Sophdobe Posted 10 Jun 2012 , 7:50pm
post #1 of

Hi everyone,

I just had a major cake disaster - my crusting cream cheese buttercream kept sliding off the cake and end up at the bottom!

I used Edencakes crusting cream cheese frosting in the recipe section
http://cakecentral.com/recipe/crusting-cream-cheese-icing

but instead of using the whole 3 1/2 pounds of confectioner¡¦s sugar, I substituted 1/2 cup of confectioner¡¦s sugar with corn flour because the buttercream seemed so runny & soft.

It was around 97 degrees F and very humid in where I live, so the buttercream was very runny & was hardly able to hold up its shape but it did crust if the layer was thin enough (did not crust on the cake).

Can anyone tell me why the buttercream kept sliding off the cake? and if there is anyway to frost a cake with cream cheese buttercream in hot weather without this kind of disaster happening? Or cream cheese just cannot hold up in hot weathers?

Any tips will help icon_smile.gif

Thanks!

15 replies
carmijok Posted 10 Jun 2012 , 8:23pm
post #2 of

I've never had a problem with sliding buttercream...and mine is a crusting buttercream with real butter and cream cheese...no shortening. I had a problem in 108 degree heat once...but it wasn't because it slid off.

My advice is to put your cake in the refrigerator after you crumb coat it...let it harden and then frost your cake, decorate and put it back in the refrigerator and keep it there until delivery.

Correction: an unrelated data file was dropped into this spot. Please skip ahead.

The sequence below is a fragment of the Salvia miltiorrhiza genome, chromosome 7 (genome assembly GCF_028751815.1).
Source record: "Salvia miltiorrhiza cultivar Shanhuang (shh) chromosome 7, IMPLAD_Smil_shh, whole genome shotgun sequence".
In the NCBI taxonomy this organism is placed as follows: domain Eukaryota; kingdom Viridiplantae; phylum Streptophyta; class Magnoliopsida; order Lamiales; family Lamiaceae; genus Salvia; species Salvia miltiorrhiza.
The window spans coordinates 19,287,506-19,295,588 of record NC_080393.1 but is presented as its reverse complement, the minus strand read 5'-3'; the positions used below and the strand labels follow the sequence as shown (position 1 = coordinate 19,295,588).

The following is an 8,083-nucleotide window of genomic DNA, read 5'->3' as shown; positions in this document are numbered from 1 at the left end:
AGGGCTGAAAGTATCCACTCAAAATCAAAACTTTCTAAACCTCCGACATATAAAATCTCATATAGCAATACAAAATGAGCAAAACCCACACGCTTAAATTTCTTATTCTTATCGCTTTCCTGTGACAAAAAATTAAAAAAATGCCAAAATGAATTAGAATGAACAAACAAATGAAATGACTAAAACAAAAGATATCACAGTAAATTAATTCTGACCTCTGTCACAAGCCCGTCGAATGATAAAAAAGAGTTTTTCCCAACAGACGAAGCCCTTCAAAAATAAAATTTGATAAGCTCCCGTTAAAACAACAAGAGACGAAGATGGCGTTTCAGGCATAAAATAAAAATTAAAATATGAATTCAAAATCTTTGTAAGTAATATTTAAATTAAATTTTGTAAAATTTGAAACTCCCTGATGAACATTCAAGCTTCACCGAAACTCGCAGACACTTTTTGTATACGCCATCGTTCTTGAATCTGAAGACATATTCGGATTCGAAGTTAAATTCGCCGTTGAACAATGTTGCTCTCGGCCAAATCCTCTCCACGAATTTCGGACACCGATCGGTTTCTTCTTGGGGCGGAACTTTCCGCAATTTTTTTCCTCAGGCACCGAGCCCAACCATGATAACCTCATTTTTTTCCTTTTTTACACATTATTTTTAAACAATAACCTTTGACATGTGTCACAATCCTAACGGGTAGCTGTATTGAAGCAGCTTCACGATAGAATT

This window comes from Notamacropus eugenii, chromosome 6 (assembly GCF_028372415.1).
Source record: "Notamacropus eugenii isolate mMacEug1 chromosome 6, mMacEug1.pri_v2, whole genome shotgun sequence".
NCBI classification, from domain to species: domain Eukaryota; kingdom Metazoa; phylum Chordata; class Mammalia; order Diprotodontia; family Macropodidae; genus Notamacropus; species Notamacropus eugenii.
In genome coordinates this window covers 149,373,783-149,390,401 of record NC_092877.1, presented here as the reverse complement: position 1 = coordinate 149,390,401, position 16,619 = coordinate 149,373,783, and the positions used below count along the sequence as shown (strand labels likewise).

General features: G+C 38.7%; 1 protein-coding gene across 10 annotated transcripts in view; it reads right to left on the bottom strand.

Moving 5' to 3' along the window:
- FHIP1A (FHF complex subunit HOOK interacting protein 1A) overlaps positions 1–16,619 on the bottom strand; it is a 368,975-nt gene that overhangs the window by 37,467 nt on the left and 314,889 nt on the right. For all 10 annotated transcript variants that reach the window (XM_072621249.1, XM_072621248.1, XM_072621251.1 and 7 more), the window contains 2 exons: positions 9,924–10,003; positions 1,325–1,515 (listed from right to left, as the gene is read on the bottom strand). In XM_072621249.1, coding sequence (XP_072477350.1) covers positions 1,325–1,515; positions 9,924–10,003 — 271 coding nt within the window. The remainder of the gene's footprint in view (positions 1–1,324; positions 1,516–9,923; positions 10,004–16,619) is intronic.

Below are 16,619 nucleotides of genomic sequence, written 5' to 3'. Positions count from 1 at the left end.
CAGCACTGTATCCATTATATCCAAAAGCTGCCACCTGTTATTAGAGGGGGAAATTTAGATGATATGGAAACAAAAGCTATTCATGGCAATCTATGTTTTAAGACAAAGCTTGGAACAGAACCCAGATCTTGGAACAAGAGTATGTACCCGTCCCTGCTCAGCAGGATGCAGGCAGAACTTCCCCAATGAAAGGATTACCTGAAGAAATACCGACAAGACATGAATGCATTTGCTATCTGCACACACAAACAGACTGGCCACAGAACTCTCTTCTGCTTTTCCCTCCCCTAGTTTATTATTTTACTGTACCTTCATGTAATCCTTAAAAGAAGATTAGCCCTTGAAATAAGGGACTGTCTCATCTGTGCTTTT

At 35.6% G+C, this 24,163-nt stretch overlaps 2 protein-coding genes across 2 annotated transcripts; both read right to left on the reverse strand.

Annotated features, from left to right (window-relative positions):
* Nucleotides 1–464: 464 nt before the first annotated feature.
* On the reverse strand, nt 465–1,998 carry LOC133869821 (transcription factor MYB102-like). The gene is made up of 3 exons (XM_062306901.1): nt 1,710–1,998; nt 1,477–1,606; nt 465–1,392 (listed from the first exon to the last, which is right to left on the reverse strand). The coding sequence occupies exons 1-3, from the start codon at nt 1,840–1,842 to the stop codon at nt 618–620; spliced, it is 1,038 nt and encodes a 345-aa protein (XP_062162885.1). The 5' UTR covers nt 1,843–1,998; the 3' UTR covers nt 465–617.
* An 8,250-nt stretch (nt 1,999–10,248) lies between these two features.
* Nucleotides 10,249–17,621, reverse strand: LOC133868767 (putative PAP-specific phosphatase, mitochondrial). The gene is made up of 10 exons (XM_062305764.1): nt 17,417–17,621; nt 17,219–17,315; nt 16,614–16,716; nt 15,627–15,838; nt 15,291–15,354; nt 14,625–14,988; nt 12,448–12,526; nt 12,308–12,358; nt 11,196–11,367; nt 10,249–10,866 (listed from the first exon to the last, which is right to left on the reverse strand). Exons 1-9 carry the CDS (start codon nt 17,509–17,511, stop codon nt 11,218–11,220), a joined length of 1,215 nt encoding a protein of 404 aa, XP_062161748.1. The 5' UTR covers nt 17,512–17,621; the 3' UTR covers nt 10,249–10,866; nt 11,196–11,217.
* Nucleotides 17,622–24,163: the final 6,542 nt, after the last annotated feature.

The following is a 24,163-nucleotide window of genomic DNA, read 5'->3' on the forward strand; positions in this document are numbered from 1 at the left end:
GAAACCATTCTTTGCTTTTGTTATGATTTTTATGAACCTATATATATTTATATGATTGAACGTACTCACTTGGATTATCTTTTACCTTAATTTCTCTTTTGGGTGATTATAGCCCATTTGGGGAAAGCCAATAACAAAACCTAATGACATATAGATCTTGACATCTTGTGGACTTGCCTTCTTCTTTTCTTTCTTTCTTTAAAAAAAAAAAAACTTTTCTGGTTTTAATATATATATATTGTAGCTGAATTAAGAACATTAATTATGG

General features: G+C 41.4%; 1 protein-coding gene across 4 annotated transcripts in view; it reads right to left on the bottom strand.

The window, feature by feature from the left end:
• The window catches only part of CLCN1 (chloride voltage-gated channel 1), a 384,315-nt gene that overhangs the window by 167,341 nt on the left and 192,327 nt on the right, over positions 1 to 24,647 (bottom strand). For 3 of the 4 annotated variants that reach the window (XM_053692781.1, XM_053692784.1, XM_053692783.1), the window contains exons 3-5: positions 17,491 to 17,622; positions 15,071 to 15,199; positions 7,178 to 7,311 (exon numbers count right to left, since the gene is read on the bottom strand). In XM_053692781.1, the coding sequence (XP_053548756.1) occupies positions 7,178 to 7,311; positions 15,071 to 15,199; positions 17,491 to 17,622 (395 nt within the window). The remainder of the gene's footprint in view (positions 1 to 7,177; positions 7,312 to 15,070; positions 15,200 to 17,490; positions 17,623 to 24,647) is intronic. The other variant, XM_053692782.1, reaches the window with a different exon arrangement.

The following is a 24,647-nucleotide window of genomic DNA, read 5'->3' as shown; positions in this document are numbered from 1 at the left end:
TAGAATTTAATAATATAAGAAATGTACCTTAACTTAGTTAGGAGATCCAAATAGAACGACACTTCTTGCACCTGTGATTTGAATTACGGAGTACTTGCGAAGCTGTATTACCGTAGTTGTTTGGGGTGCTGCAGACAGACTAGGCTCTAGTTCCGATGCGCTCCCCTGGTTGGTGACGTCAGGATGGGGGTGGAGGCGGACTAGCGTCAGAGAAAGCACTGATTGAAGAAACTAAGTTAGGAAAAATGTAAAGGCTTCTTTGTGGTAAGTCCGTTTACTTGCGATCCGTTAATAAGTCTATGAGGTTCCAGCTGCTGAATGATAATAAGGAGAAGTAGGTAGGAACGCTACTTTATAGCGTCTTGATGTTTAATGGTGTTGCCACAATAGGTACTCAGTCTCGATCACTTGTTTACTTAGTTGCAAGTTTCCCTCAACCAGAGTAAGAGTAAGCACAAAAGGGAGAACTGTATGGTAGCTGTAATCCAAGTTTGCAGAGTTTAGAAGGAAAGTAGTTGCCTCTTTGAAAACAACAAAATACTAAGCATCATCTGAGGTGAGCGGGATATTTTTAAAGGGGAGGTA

I also would never use anything but powdered sugar--pure cane. HTH!

Sophdobe Posted 10 Jun 2012 , 9:54pm
post #3 of

Hi~~ I did a crumb coat and left the cake in the fridge to let it settle over night - I also kept putting it back in the fridge after frosting it but as soon as it take it out, the sliding nightmare begins.... eeek!

The reason I used shortening is because I read somewhere that shortening help the buttercream to crust and corn starch will stiffen the buttercream - may be i'll try all butter recipe next time...

Would it be the cream cheese that makes the whole buttercream so liquid? Cuz I find everytime I make cream cheese frosting, they tend to melt away like lava...

denetteb Posted 11 Jun 2012 , 2:06am
post #4 of

If it is too soft and runny when you are making it, putting the cake in the frig and putting it back in the frig while icing is only delaying the problem, not eliminating it. As soon as it comes back to room temp it will go back to it's runny state. Sometimes you just need more powdered sugar or less liquid than what the recipe calls for.

carmijok Posted 11 Jun 2012 , 7:35am
post #5 of
Quote:
Originally Posted by Sophdobe

Hi~~

Would it be the cream cheese that makes the whole buttercream so liquid? Cuz I find everytime I make cream cheese frosting, they tend to melt away like lava...